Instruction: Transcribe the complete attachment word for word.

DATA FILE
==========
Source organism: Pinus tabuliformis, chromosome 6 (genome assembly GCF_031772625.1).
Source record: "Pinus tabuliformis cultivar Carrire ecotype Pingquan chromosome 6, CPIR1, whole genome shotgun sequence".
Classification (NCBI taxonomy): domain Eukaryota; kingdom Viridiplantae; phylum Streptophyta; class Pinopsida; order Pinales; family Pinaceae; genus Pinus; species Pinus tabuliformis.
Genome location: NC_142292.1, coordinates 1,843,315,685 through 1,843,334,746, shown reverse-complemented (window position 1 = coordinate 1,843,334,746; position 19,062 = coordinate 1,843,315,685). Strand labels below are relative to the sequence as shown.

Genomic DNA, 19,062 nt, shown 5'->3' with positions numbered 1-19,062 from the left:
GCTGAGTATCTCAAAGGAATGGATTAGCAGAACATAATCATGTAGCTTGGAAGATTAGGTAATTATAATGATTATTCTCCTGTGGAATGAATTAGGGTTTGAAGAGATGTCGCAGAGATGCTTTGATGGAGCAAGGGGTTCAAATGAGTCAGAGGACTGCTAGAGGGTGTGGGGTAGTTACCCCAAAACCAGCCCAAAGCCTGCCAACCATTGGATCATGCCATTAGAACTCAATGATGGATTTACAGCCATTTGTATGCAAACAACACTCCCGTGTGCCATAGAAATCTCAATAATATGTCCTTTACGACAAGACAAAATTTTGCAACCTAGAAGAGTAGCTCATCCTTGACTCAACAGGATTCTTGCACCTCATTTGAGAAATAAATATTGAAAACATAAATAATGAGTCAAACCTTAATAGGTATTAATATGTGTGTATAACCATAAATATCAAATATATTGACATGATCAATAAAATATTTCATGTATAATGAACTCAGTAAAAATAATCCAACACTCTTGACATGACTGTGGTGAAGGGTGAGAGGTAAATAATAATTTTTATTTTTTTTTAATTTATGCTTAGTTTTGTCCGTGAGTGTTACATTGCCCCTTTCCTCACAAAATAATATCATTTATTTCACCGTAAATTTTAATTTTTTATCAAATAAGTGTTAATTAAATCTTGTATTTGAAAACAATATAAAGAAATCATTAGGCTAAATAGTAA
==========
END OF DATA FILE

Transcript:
Source organism: Pinus tabuliformis, chromosome 6 (genome assembly GCF_031772625.1).
Source record: "Pinus tabuliformis cultivar Carrire ecotype Pingquan chromosome 6, CPIR1, whole genome shotgun sequence".
Classification (NCBI taxonomy): domain Eukaryota; kingdom Viridiplantae; phylum Streptophyta; class Pinopsida; order Pinales; family Pinaceae; genus Pinus; species Pinus tabuliformis.
Genome location: NC_142292.1, coordinates 1,843,315,685 through 1,843,334,746, shown reverse-complemented (window position 1 = coordinate 1,843,334,746; position 19,062 = coordinate 1,843,315,685). Strand labels below are relative to the sequence as shown.

Genomic DNA, 19,062 nt, shown 5'->3' with positions numbered 1-19,062 from the left:
GCTGAGTATCTCAAAGGAATGGATTAGCAGAACATAATCATGTAGCTTGGAAGATTAGGTAATTATAATGATTATTCTCCTGTGGAATGAATTAGGGTTTGAAGAGATGTCGCAGAGATGCTTTGATGGAGCAAGGGGTTCAAATGAGTCAGAGGACTGCTAGAGGGTGTGGGGTAGTTACCCCAAAACCAGCCCAAAGCCTGCCAACCATTGGATCATGCCATTAGAACTCAATGATGGATTTACAGCCATTTGTATGCAAACAACACTCCCGTGTGCCATAGAAATCTCAATAATATGTCCTTTACGACAAGACAAAATTTTGCAACCTAGAAGAGTAGCTCATCCTTGACTCAACAGGATTCTTGCACCTCATTTGAGAAATAAATATTGAAAACATAAATAATGAGTCAAACCTTAATAGGTATTAATATGTGTGTATAACCATAAATATCAAATATATTGACATGATCAATAAAATATTTCATGTATAATGAACTCAGTAAAAATAATCCAACACTCTTGACATGACTGTGGTGAAGGGTGAGAGGTAAATAATAATTTTTATTTTTTTTTAATTTATGCTTAGTTTTGTCCGTGAGTGTTACATTGCCCCTTTCCTCACAAAATAATATCATTTATTTCACCGTAAATTTTAATTTTTTATCAAATAAGTGTTAATTAAATCTTGTATTTGAAAACAATATAAAGAAATCATTAGGCTAAATAGTAA